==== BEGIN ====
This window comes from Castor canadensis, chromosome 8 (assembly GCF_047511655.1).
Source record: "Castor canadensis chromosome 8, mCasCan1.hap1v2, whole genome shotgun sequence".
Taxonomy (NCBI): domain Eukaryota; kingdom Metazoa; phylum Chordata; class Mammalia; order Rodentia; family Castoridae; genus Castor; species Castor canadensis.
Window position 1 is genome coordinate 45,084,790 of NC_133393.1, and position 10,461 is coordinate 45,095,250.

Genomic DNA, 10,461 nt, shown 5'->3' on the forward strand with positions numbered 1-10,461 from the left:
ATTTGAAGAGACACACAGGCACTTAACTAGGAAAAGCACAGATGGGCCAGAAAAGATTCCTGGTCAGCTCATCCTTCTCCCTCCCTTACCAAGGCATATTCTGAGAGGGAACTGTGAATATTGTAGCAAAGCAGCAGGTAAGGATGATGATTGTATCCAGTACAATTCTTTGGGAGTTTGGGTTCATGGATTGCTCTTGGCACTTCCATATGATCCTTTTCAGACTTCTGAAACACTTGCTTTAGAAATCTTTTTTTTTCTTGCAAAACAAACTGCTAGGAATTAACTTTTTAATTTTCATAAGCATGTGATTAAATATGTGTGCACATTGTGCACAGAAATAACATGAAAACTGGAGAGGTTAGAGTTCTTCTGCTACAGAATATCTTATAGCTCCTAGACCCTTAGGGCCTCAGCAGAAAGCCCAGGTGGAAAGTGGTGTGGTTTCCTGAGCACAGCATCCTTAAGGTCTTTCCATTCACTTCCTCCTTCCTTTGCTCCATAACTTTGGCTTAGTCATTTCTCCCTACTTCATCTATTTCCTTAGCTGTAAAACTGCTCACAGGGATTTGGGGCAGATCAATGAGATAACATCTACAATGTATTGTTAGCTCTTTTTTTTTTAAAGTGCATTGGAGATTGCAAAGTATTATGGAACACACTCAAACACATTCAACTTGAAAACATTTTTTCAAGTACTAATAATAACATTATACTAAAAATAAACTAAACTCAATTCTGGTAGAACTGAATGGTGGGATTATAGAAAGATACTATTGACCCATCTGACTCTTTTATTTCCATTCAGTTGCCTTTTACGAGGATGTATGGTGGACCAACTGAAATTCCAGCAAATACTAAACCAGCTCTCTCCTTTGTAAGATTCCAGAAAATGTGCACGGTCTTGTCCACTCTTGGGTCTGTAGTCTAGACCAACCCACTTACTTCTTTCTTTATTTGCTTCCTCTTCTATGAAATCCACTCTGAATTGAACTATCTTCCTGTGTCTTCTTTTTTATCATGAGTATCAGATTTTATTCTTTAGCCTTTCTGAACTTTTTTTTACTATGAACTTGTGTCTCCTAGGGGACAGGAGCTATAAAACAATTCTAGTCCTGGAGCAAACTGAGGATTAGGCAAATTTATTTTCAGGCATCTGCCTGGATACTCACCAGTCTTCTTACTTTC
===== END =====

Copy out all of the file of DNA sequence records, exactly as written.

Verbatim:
This window comes from Castor canadensis, chromosome 8 (assembly GCF_047511655.1).
Source record: "Castor canadensis chromosome 8, mCasCan1.hap1v2, whole genome shotgun sequence".
Taxonomy (NCBI): domain Eukaryota; kingdom Metazoa; phylum Chordata; class Mammalia; order Rodentia; family Castoridae; genus Castor; species Castor canadensis.
Window position 1 is genome coordinate 45,084,790 of NC_133393.1, and position 10,461 is coordinate 45,095,250.

Genomic DNA, 10,461 nt, shown 5'->3' on the forward strand with positions numbered 1-10,461 from the left:
ATTTGAAGAGACACACAGGCACTTAACTAGGAAAAGCACAGATGGGCCAGAAAAGATTCCTGGTCAGCTCATCCTTCTCCCTCCCTTACCAAGGCATATTCTGAGAGGGAACTGTGAATATTGTAGCAAAGCAGCAGGTAAGGATGATGATTGTATCCAGTACAATTCTTTGGGAGTTTGGGTTCATGGATTGCTCTTGGCACTTCCATATGATCCTTTTCAGACTTCTGAAACACTTGCTTTAGAAATCTTTTTTTTTCTTGCAAAACAAACTGCTAGGAATTAACTTTTTAATTTTCATAAGCATGTGATTAAATATGTGTGCACATTGTGCACAGAAATAACATGAAAACTGGAGAGGTTAGAGTTCTTCTGCTACAGAATATCTTATAGCTCCTAGACCCTTAGGGCCTCAGCAGAAAGCCCAGGTGGAAAGTGGTGTGGTTTCCTGAGCACAGCATCCTTAAGGTCTTTCCATTCACTTCCTCCTTCCTTTGCTCCATAACTTTGGCTTAGTCATTTCTCCCTACTTCATCTATTTCCTTAGCTGTAAAACTGCTCACAGGGATTTGGGGCAGATCAATGAGATAACATCTACAATGTATTGTTAGCTCTTTTTTTTTTAAAGTGCATTGGAGATTGCAAAGTATTATGGAACACACTCAAACACATTCAACTTGAAAACATTTTTTCAAGTACTAATAATAACATTATACTAAAAATAAACTAAACTCAATTCTGGTAGAACTGAATGGTGGGATTATAGAAAGATACTATTGACCCATCTGACTCTTTTATTTCCATTCAGTTGCCTTTTACGAGGATGTATGGTGGACCAACTGAAATTCCAGCAAATACTAAACCAGCTCTCTCCTTTGTAAGATTCCAGAAAATGTGCACGGTCTTGTCCACTCTTGGGTCTGTAGTCTAGACCAACCCACTTACTTCTTTCTTTATTTGCTTCCTCTTCTATGAAATCCACTCTGAATTGAACTATCTTCCTGTGTCTTCTTTTTTATCATGAGTATCAGATTTTATTCTTTAGCCTTTCTGAACTTTTTTTTACTATGAACTTGTGTCTCCTAGGGGACAGGAGCTATAAAACAATTCTAGTCCTGGAGCAAACTGAGGATTAGGCAAATTTATTTTCAGGCATCTGCCTGGATACTCACCAGTCTTCTTACTTTC